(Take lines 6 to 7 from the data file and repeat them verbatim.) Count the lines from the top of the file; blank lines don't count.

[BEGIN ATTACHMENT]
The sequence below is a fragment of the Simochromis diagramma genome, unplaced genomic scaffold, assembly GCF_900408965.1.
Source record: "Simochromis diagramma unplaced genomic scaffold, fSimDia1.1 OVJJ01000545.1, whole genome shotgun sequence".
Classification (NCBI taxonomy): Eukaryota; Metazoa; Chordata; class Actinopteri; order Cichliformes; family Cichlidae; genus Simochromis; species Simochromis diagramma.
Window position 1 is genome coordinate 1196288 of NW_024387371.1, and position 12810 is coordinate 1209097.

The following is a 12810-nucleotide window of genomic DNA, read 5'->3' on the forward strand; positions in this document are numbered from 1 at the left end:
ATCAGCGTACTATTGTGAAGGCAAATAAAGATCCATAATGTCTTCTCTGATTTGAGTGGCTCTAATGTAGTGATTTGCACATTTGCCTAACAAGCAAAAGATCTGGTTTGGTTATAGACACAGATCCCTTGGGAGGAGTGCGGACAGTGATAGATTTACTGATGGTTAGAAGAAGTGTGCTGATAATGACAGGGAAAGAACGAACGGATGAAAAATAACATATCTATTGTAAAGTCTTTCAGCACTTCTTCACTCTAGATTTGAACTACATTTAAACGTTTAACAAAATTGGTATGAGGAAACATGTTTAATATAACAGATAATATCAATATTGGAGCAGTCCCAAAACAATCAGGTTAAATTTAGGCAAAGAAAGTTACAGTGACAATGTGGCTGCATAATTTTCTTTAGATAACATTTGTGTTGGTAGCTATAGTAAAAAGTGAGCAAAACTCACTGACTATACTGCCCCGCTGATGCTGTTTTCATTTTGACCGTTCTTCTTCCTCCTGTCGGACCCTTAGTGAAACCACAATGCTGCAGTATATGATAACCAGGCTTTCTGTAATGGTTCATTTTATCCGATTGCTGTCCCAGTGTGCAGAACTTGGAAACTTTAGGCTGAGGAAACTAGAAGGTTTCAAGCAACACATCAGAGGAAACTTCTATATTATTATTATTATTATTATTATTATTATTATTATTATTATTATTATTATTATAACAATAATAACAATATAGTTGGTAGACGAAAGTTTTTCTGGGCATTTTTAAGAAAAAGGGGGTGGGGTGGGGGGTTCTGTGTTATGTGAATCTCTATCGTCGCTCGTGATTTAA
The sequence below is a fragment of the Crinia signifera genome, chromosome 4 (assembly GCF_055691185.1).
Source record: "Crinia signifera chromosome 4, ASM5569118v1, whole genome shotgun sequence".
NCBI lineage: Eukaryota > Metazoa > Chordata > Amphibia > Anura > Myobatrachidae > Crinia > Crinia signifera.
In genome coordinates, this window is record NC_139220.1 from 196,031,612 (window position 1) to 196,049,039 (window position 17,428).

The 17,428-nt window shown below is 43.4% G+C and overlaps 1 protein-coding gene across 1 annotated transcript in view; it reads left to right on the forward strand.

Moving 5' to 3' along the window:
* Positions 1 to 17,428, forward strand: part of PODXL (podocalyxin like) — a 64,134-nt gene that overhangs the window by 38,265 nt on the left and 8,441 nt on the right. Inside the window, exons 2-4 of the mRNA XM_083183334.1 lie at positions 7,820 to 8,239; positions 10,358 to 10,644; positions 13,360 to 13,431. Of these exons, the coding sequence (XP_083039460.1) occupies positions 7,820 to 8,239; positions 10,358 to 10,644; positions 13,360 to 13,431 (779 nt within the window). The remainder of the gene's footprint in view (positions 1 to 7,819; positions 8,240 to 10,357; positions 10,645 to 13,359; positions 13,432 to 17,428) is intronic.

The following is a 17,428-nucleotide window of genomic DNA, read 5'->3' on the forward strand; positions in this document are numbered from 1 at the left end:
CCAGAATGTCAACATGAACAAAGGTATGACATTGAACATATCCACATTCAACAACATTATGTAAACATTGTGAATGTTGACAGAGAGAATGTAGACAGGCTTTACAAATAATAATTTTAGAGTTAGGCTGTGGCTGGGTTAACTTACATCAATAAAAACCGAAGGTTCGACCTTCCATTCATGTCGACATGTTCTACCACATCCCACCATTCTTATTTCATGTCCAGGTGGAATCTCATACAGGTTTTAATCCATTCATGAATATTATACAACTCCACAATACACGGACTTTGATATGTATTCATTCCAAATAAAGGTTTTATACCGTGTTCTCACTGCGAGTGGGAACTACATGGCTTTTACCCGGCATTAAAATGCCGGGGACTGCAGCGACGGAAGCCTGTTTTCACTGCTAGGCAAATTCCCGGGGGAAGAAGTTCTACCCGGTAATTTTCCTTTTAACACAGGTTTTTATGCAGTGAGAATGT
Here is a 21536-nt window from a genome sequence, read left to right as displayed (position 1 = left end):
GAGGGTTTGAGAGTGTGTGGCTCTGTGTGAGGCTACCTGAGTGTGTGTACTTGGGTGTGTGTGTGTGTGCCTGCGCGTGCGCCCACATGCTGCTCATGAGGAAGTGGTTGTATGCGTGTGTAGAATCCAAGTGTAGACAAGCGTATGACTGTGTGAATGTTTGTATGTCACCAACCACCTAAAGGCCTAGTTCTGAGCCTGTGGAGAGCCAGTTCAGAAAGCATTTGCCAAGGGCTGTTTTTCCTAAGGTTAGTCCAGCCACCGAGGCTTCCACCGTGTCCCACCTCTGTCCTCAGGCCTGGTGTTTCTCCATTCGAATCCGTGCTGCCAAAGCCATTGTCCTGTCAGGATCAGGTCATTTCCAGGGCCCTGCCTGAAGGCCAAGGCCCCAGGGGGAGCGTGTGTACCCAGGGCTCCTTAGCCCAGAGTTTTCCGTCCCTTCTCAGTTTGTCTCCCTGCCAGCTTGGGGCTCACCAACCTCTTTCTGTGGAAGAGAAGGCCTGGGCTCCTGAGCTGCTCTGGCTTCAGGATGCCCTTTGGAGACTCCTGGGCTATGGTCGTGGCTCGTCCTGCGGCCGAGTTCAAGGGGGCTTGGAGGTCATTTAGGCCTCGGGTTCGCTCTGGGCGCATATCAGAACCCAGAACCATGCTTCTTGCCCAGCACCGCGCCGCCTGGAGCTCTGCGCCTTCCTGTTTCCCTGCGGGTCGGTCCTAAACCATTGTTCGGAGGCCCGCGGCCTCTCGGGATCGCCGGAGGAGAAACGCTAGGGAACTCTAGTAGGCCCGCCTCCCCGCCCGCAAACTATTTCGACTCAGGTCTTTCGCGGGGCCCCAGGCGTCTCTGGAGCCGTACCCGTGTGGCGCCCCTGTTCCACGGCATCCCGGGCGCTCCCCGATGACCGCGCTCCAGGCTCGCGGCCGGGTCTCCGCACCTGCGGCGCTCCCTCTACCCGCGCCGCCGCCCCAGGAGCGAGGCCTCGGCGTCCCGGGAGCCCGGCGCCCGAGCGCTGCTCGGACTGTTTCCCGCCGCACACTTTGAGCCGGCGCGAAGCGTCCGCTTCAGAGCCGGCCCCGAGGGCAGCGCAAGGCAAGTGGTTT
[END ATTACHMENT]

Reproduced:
ATCAGCGTACTATTGTGAAGGCAAATAAAGATCCATAATGTCTTCTCTGATTTGAGTGGCTCTAATGTAGTGATTTGCACATTTGCCTAACAAGCAAAAGATCTGGTTTGGTTATAGACACAGATCCCTTGGGAGGAGTGCGGACAGTGATAGATTTACTGATGGTTAGAAGAAGTGTGCTGATAATGACAGGGAAAGAACGAACGGATGAAAAATAACATATCTATTGTAAAGTCTTTCAGCACTTCTTCACTCTAGATTTGAACTACATTTAAACGTTTAACAAAATTGGTATGAGGAAACATGTTTAATATAACAGATAATATCAATATTGGAGCAGTCCCAAAACAATCAGGTTAAATTTAGGCAAAGAAAGTTACAGTGACAATGTGGCTGCATAATTTTCTTTAGATAACATTTGTGTTGGTAGCTATAGTAAAAAGTGAGCAAAACTCACTGACTATACTGCCCCGCTGATGCTGTTTTCATTTTGACCGTTCTTCTTCCTCCTGTCGGACCCTTAGTGAAACCACAATGCTGCAGTATATGATAACCAGGCTTTCTGTAATGGTTCATTTTATCCGATTGCTGTCCCAGTGTGCAGAACTTGGAAACTTTAGGCTGAGGAAACTAGAAGGTTTCAAGCAACACATCAGAGGAAACTTCTATATTATTATTATTATTATTATTATTATTATTATTATTATTATTATTATTATTATAACAATAATAACAATATAGTTGGTAGACGAAAGTTTTTCTGGGCATTTTTAAGAAAAAGGGGGTGGGGTGGGGGGTTCTGTGTTATGTGAATCTCTATCGTCGCTCGTGATTTAA
The sequence below is a fragment of the Crinia signifera genome, chromosome 4 (assembly GCF_055691185.1).